United States District Court, Northern District of Illinois, Eastern Division
May 28, 2003
AMERICAN EMPLOYERS INSURANCE COMPANY, AS SUBROGEE OF SEVENTEENTH CHURCH OF CHRIST SCIENTISTS, PLAINTIFF,
THE CITY OF CHICAGO AND WALSH CONSTRUCTION COMPANY OF ILLINOIS, DEFENDANTS.
The opinion of the court was delivered by: John W. Darrah, District Judge
MEMORANDUM ORDER AND OPINION
Plaintiff, American Employers Insurance Company ("American Employers"), a Massachusetts corporation, as subrogee of Seventeenth Church of Christ Scientists ("Seventeenth Church"), brought suit against Defendants, the City of Chicago ("the City") and Walsh Construction Company of Illinois ("Walsh"), alleging negligence and breach of warranty. Presently before the Court is the City's Motion to Dismiss Counts I and II against it.
In reviewing a motion to dismiss, the court reviews all facts alleged in the complaint and any reasonable inferences drawn therefrom in the light most favorable to the plaintiff. See Marshall-Mosby v. Corporate Receivables, Inc., 205 F.3d 323, 326 (7th Cir. 2000). Dismissal is warranted only if the plaintiff could prove no set of facts in support of its claims that would entitle it to relief. See Conley v. Gibson, 355 U.S. 41, 45-46 (1957).
A reading of the Complaint supports the following summary of the alleged conduct of the parties.
At all relevant times, Seventeenth Church was the owner of the property and building located at 55 East Wacker Drive in Chicago. The basement level of that building is located off of Lower Wacker Drive. The City owned property adjacent to 55 E. Wacker, including the City's water system, part of which was located underground on Lower Wacker Drive. The City's Water Department was engaged in the maintenance, operation, testing, inspection, and supervision of the water system. Walsh, an Illinois corporation, was engaged in a construction project as a contractor for the City, including work on Upper and Lower Wacker Drive.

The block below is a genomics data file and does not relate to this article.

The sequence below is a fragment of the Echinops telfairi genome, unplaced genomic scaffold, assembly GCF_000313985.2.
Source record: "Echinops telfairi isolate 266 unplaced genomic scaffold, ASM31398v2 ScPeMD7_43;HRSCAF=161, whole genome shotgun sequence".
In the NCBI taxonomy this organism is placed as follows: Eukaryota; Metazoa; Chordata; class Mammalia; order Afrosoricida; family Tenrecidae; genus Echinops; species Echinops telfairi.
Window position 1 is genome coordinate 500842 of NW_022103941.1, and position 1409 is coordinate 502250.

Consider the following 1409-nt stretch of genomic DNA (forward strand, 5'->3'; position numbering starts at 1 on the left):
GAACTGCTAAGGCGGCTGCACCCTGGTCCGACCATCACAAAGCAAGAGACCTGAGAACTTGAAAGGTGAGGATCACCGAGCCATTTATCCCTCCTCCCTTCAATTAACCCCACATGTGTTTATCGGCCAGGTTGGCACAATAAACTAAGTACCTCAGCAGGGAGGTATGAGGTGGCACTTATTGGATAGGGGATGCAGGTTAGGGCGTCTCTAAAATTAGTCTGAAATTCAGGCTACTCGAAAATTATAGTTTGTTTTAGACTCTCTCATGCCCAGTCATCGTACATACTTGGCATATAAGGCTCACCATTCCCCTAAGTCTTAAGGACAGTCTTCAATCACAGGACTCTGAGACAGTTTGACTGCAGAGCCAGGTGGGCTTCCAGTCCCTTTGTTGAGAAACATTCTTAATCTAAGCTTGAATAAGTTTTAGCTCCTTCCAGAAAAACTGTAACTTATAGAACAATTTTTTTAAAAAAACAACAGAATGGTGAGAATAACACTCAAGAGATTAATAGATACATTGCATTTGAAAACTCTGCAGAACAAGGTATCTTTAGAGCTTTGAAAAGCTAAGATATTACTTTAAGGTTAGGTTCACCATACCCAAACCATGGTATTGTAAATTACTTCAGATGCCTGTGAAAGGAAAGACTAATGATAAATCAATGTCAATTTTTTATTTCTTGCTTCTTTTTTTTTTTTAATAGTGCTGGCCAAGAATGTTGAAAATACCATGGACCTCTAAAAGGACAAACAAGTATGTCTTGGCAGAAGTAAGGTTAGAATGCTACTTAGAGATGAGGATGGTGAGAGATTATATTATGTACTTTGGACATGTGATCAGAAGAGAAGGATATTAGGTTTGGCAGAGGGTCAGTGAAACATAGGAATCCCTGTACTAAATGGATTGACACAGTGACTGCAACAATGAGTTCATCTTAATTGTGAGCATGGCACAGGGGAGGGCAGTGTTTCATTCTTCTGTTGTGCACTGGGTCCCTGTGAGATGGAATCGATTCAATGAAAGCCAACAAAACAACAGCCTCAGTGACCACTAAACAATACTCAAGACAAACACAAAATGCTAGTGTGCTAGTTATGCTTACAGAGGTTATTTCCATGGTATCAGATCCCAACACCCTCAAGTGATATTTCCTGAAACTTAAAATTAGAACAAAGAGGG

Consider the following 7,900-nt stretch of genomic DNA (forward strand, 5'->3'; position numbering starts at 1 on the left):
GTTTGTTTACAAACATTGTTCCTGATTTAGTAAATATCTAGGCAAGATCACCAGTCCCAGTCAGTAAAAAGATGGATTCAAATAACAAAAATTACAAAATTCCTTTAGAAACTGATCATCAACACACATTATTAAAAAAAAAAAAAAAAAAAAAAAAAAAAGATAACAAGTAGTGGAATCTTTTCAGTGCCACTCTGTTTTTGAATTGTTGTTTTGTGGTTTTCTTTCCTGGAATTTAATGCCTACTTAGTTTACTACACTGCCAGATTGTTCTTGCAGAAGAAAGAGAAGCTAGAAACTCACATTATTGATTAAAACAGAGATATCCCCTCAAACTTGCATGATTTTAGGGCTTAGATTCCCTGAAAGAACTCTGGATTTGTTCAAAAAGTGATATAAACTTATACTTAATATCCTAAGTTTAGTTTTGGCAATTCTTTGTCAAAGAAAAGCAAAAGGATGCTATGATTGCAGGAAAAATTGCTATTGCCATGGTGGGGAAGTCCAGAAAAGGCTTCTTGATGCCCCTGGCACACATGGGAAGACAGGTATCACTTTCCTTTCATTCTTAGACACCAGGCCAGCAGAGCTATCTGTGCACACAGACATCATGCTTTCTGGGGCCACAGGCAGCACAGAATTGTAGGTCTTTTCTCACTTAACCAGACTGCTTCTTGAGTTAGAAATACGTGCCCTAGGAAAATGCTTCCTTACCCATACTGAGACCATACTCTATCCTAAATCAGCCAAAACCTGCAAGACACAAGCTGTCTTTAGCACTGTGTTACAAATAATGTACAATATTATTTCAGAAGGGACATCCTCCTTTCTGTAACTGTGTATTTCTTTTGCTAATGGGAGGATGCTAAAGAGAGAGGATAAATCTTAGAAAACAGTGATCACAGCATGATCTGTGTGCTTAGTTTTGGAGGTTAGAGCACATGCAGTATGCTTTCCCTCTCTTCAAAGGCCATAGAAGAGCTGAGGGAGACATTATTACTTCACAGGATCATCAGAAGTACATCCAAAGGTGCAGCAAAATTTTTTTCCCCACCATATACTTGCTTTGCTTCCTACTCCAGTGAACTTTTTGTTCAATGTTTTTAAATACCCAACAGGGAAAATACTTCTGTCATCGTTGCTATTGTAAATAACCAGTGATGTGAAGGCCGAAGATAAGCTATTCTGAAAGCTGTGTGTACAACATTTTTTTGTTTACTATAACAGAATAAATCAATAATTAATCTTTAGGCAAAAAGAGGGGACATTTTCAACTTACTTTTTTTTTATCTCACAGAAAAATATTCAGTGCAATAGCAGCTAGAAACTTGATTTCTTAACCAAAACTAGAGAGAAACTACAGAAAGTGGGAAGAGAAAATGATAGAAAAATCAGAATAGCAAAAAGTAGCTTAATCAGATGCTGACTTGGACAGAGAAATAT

Prior to February 23, 2002, agents, servants, employees and/or subcontractors of Walsh and/or the City performed excavation work on the City's property adjacent to Seventeenth Church's property. As a result of this work, on or about February 23 or 24, 2002, the water main on the City's property burst, flooding Seventeenth Church's property, causing damage to Seventeenth Church in excess of $600,000.00.
At all relevant times, American Employers provided property insurance coverage to Seventeenth Church. Pursuant to the terms and conditions of the policy, American Employers has made and continues to make payments to Seventeenth Church for damages sustained as a result of the flooding, in an amount expected to exceed $600,000.00.
In its Motion to Dismiss, the City argued that Plaintiff cannot maintain its action as a subrogee because it has not paid its debt in full. In response, Plaintiff correctly observed that where a right of subrogation arises out of a contract, as it does here, it is the contract terms, and not common law principles of subrogation, which control. See Capitol Indemnity Corp. v. Strike Zone, S.S.B. & B. Corp., 646 N.E.2d 310, 312 (Ill.App. Ct. 1995). The contract between Seventeenth Church and American Employers allows American Employers to bring this suit as subrogee. Therefore, American Employers can maintain its action.
The City argues that it is immune under Section 3-102(a) of the Illinois Tort Immunity Act ("Act"), which provides:
Except as otherwise provided in this Article, a local
public entity has the duty to exercise ordinary care
to maintain its property in a reasonably safe
condition for the use in the exercise of ordinary care
of people whom the entity intended and permitted to
use the property in a manner in which and at such
times as it was reasonably foreseeable that it would
be used, and shall not be liable for injury unless it
is proven that it has actual or constructive notice of
the existence of such a condition that is not
reasonably safe in reasonably adequate time prior to
an injury to have taken measures to remedy or protect
against such condition.
745 Ill. Comp. Stat. 10/3-102(a).